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GOLF & GOD (4): Out of Bounds

ob_stake_op_450x6001Almost every single sporting game involves the use of established boundaries and penalizes players for going “out of bounds.” Whether we’re playing football, baseball, soccer, the gymnastics floor exercise or the game of golf, every honest player accepts the established boundaries and agrees to abide by the official rules of the game.  And, if you’ve ever played with “a cheater”, you know that they disgrace the spirit of the game and bring dishonor themselves — not to mention suck a lot of fun out of the competition as well.

You see the thrill of any sport is the challenge of improving one’s skills through practice and increasing in one’s mastery of the game.  No game draws upon this desire for mastery through repetition and practice more than the game of golf.  Experiencing incremental improvement and gradually lower scores is intoxicating, making golf a borderline obsession and addiction for many.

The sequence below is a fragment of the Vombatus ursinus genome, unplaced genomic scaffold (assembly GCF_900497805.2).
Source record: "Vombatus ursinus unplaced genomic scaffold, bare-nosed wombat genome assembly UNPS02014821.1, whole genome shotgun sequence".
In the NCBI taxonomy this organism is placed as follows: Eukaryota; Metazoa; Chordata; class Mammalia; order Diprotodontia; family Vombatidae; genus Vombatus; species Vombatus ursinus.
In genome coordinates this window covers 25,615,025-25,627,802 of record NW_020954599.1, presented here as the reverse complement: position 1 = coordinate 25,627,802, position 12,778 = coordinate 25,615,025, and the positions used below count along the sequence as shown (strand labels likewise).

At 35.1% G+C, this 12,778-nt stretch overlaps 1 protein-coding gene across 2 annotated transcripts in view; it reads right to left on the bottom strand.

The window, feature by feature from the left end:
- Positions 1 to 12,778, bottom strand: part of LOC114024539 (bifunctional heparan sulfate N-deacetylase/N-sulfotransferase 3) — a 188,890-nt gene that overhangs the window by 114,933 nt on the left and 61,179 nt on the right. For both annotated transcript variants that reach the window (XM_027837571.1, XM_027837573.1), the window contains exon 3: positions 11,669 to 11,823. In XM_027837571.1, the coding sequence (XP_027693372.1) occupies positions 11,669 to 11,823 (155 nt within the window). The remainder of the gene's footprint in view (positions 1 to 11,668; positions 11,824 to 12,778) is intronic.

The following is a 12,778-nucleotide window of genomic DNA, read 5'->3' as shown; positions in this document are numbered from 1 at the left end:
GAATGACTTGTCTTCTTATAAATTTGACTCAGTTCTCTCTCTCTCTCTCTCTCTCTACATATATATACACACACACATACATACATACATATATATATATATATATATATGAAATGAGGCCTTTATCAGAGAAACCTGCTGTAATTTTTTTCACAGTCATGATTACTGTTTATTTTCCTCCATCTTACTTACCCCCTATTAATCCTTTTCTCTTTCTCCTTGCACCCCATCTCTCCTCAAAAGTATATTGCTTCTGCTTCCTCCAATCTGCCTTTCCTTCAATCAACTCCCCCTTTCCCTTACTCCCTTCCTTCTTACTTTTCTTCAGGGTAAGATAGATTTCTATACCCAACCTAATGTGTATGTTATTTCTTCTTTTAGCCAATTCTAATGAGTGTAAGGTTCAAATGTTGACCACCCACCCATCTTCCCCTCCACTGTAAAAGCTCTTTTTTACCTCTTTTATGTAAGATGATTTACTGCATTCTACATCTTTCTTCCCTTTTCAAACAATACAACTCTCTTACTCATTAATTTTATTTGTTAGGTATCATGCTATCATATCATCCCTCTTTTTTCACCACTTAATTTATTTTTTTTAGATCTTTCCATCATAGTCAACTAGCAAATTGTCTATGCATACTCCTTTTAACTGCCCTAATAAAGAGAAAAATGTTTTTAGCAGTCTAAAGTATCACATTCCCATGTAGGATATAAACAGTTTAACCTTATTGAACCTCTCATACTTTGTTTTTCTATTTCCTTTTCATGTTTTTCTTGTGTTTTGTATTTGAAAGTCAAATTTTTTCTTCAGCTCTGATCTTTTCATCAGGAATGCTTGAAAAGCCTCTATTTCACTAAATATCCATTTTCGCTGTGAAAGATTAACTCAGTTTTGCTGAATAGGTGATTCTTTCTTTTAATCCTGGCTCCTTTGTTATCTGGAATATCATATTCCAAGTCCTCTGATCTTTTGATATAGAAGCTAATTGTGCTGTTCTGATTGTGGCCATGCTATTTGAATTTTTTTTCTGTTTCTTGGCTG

Yet, those who love and respect the game of golf also respect the rules of the game that hold all players to the same standard.  One of the most basic rules of the game that all players naturally honor are signified by those white stakes lining the perimeter of each hole: the “out of bounds” posts.   Continue reading GOLF & GOD (4): Out of Bounds

VIDEO: Is Environmentalism a Religion?

I’m reposting this from 2010 in light of my current series called “Going Green.” -JB

I’m an “environmentalist” — but of a certain kind. I’m a Christian whose worldview holds that the earth is God’s good creation and human beings were created in the image of the wise, creative, caring God who gave us the responsibility to be good stewards of the planet we call home. When we trash the earth we dishonor God. When we care for the earth we obey and honor it’s Creator. Thus, I have no problem with the Green movement per se. We need to listen to their pleas and make necessary lifestyle changes in order to foster more sustainable living habits, etc.

Yet, unlike the spiritual world of the movie Avatar, Christians do not worship the environment, make it our number one obsession or turn it into a full fledged religion. A dictionary definition of “religion” does not necessarily require supernatural belief in a particular god.  An anthropological definition of religion at it’s core refers to any “pursuit or interest  to  which someone ascribes supreme importance.”  Religions deal with the beliefs and convictions about such ultimate issues as the origins of the world, the meaning of human existence, the problems evil, the right way of living, and some pathway toward salvation.  (See video below). How many of these elements are present in the ethos of environmentalism?